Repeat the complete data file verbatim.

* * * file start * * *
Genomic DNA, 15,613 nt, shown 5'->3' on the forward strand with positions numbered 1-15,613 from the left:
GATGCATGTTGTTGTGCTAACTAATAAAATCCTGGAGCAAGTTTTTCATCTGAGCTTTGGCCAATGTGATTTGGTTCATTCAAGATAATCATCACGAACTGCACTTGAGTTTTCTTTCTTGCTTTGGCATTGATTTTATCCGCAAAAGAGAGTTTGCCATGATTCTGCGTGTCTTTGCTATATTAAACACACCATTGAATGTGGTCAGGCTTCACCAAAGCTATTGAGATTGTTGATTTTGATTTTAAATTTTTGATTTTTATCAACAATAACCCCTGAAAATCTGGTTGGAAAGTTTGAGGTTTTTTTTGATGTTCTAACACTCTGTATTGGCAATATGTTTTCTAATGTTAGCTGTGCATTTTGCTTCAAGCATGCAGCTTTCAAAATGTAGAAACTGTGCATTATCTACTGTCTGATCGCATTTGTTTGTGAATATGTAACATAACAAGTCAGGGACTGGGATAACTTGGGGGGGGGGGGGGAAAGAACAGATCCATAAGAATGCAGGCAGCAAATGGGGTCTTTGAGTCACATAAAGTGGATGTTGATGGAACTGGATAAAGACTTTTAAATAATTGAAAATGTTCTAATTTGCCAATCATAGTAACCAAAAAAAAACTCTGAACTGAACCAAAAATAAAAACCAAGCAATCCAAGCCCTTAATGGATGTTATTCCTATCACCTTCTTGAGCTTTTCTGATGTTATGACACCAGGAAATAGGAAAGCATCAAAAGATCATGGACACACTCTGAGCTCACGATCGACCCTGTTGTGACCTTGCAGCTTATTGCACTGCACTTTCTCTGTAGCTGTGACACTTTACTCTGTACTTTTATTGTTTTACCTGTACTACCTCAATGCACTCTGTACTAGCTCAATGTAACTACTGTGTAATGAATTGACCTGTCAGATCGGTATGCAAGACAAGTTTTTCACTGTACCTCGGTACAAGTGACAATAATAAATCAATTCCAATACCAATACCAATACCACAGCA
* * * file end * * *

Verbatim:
Genomic DNA, 15,613 nt, shown 5'->3' on the forward strand with positions numbered 1-15,613 from the left:
GATGCATGTTGTTGTGCTAACTAATAAAATCCTGGAGCAAGTTTTTCATCTGAGCTTTGGCCAATGTGATTTGGTTCATTCAAGATAATCATCACGAACTGCACTTGAGTTTTCTTTCTTGCTTTGGCATTGATTTTATCCGCAAAAGAGAGTTTGCCATGATTCTGCGTGTCTTTGCTATATTAAACACACCATTGAATGTGGTCAGGCTTCACCAAAGCTATTGAGATTGTTGATTTTGATTTTAAATTTTTGATTTTTATCAACAATAACCCCTGAAAATCTGGTTGGAAAGTTTGAGGTTTTTTTTGATGTTCTAACACTCTGTATTGGCAATATGTTTTCTAATGTTAGCTGTGCATTTTGCTTCAAGCATGCAGCTTTCAAAATGTAGAAACTGTGCATTATCTACTGTCTGATCGCATTTGTTTGTGAATATGTAACATAACAAGTCAGGGACTGGGATAACTTGGGGGGGGGGGGGGAAAGAACAGATCCATAAGAATGCAGGCAGCAAATGGGGTCTTTGAGTCACATAAAGTGGATGTTGATGGAACTGGATAAAGACTTTTAAATAATTGAAAATGTTCTAATTTGCCAATCATAGTAACCAAAAAAAAACTCTGAACTGAACCAAAAATAAAAACCAAGCAATCCAAGCCCTTAATGGATGTTATTCCTATCACCTTCTTGAGCTTTTCTGATGTTATGACACCAGGAAATAGGAAAGCATCAAAAGATCATGGACACACTCTGAGCTCACGATCGACCCTGTTGTGACCTTGCAGCTTATTGCACTGCACTTTCTCTGTAGCTGTGACACTTTACTCTGTACTTTTATTGTTTTACCTGTACTACCTCAATGCACTCTGTACTAGCTCAATGTAACTACTGTGTAATGAATTGACCTGTCAGATCGGTATGCAAGACAAGTTTTTCACTGTACCTCGGTACAAGTGACAATAATAAATCAATTCCAATACCAATACCAATACCACAGCA